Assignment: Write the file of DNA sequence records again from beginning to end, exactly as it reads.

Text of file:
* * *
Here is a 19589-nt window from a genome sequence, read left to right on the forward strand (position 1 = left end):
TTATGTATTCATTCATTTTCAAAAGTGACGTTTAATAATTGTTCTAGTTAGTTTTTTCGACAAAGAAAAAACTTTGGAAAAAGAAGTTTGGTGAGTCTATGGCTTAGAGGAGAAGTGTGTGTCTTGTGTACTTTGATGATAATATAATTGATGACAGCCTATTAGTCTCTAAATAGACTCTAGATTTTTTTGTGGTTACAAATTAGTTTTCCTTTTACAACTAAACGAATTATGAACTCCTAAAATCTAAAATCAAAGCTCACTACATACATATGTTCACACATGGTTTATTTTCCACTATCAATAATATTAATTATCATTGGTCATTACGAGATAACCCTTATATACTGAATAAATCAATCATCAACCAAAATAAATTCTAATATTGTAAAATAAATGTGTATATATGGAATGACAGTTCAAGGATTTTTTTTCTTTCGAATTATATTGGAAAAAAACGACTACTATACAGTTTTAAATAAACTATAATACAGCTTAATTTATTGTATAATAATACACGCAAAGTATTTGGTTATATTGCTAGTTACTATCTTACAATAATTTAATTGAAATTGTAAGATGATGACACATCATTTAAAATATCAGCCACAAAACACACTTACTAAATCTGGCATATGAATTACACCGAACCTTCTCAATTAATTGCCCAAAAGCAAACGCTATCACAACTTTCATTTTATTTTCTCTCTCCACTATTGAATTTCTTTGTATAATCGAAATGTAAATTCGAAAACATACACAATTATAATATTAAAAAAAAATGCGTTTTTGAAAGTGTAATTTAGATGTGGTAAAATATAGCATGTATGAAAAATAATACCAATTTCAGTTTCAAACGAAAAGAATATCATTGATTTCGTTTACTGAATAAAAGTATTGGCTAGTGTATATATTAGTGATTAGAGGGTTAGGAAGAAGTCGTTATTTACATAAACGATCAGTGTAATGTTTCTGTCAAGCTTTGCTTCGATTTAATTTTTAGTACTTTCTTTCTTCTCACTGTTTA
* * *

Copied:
Here is a 19589-nt window from a genome sequence, read left to right on the forward strand (position 1 = left end):
TTATGTATTCATTCATTTTCAAAAGTGACGTTTAATAATTGTTCTAGTTAGTTTTTTCGACAAAGAAAAAACTTTGGAAAAAGAAGTTTGGTGAGTCTATGGCTTAGAGGAGAAGTGTGTGTCTTGTGTACTTTGATGATAATATAATTGATGACAGCCTATTAGTCTCTAAATAGACTCTAGATTTTTTTGTGGTTACAAATTAGTTTTCCTTTTACAACTAAACGAATTATGAACTCCTAAAATCTAAAATCAAAGCTCACTACATACATATGTTCACACATGGTTTATTTTCCACTATCAATAATATTAATTATCATTGGTCATTACGAGATAACCCTTATATACTGAATAAATCAATCATCAACCAAAATAAATTCTAATATTGTAAAATAAATGTGTATATATGGAATGACAGTTCAAGGATTTTTTTTCTTTCGAATTATATTGGAAAAAAACGACTACTATACAGTTTTAAATAAACTATAATACAGCTTAATTTATTGTATAATAATACACGCAAAGTATTTGGTTATATTGCTAGTTACTATCTTACAATAATTTAATTGAAATTGTAAGATGATGACACATCATTTAAAATATCAGCCACAAAACACACTTACTAAATCTGGCATATGAATTACACCGAACCTTCTCAATTAATTGCCCAAAAGCAAACGCTATCACAACTTTCATTTTATTTTCTCTCTCCACTATTGAATTTCTTTGTATAATCGAAATGTAAATTCGAAAACATACACAATTATAATATTAAAAAAAAATGCGTTTTTGAAAGTGTAATTTAGATGTGGTAAAATATAGCATGTATGAAAAATAATACCAATTTCAGTTTCAAACGAAAAGAATATCATTGATTTCGTTTACTGAATAAAAGTATTGGCTAGTGTATATATTAGTGATTAGAGGGTTAGGAAGAAGTCGTTATTTACATAAACGATCAGTGTAATGTTTCTGTCAAGCTTTGCTTCGATTTAATTTTTAGTACTTTCTTTCTTCTCACTGTTTA